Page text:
In Amiri case, echoes from Soviet era
He was seen as a coup for U.S. intelligence, a prized defector who could provide critical intelligence on one of the nation's main adversaries. But then he had a change of heart and decided to return home, claiming that he had been kidnapped and drugged by the CIA.
The case of Iranian scientist Shahram Amiri is an unusual one, but not entirely unfamiliar.
Twenty-five years ago, a Soviet KGB officer named Vitaly Yurchenko followed a seemingly similar path into and out of the CIA's clutches. After providing valuable secrets to the CIA, including the identity of a U.S. mole, Yurchenko was given $1 million and a house in the Washington, D.C. suburbs. But then he walked away, seeking refuge at the Soviet embassy, much as Amiri made his way to Iran's consular office on Wisconsin avenue this week.
When defectors return to their home countries, it can be because they are homesick or fear for their families. But it doesn't happen often, because the dangers are such a disincentive.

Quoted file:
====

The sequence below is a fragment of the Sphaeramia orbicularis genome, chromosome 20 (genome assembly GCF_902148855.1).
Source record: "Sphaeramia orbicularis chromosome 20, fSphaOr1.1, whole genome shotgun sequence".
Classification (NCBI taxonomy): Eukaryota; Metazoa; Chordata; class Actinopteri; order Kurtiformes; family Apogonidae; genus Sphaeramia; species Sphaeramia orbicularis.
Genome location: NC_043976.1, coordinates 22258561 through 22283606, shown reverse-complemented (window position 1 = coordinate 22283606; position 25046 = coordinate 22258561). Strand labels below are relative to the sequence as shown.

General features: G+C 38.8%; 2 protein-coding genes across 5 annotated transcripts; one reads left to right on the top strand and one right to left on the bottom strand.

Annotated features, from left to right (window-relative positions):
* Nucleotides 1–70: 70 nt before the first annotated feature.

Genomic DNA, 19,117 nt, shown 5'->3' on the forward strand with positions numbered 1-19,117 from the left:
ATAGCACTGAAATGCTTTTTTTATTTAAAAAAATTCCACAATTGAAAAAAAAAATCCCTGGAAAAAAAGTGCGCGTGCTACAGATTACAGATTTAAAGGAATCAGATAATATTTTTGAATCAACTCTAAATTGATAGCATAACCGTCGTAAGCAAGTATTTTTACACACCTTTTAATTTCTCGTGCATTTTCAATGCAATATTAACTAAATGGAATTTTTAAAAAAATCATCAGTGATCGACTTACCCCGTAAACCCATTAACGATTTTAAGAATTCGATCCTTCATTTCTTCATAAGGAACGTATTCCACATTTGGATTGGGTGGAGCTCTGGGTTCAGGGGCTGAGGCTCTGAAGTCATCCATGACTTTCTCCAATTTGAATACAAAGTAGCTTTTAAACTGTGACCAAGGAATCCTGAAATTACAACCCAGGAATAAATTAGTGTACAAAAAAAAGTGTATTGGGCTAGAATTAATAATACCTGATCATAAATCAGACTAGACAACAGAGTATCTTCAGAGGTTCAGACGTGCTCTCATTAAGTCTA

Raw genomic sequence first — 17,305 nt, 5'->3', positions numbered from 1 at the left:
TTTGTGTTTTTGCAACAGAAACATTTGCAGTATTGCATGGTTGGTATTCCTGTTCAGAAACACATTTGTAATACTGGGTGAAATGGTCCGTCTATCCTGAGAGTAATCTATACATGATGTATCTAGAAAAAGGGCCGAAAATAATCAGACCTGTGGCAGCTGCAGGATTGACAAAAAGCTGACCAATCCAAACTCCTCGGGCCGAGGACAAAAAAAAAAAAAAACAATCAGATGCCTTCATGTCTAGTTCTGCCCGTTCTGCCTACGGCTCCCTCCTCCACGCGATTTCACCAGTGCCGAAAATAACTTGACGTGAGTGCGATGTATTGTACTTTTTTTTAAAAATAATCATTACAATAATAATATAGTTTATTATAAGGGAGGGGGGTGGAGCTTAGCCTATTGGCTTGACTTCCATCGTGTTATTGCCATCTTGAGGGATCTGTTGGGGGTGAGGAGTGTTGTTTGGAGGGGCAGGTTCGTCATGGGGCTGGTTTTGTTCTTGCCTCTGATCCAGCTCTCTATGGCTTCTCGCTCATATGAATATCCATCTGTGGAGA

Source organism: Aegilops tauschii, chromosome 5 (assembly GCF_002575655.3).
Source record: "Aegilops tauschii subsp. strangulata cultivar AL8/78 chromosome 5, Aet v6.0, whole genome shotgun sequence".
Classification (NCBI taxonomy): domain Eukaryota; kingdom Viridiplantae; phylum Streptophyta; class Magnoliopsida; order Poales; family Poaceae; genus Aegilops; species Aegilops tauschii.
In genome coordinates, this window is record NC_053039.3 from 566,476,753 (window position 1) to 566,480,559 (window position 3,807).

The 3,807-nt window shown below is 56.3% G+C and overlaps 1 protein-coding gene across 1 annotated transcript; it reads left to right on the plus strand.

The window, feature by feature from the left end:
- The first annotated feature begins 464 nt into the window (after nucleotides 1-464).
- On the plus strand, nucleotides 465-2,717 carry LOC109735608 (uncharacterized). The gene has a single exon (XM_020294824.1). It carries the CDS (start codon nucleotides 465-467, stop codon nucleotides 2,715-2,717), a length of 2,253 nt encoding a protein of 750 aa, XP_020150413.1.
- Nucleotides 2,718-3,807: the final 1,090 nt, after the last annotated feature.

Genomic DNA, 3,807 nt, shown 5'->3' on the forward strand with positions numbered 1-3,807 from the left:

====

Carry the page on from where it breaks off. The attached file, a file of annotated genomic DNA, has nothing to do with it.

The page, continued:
In the mid-1990s, Saddam Hussein's son-in-law escaped to Jordan and began sharing secrets about Baghdad's banned weapons programs. He returned to Iraq after being promised that all would be forgiven. Within days, he was dead.
Yurchenko's case had a happier outcome, for him at least. The Soviets opted to take advantage of the propaganda value of the return of their prodigal KGB son rather than make an example of his alleged betrayal.
One of the questions surrounding Amiri's apparently imminent departure is how he will be greeted when he is back in Tehran, regardless of what he has been saying from Washington.
Posted by: steveinva | July 14, 2010 8:55 PM | Report abuse
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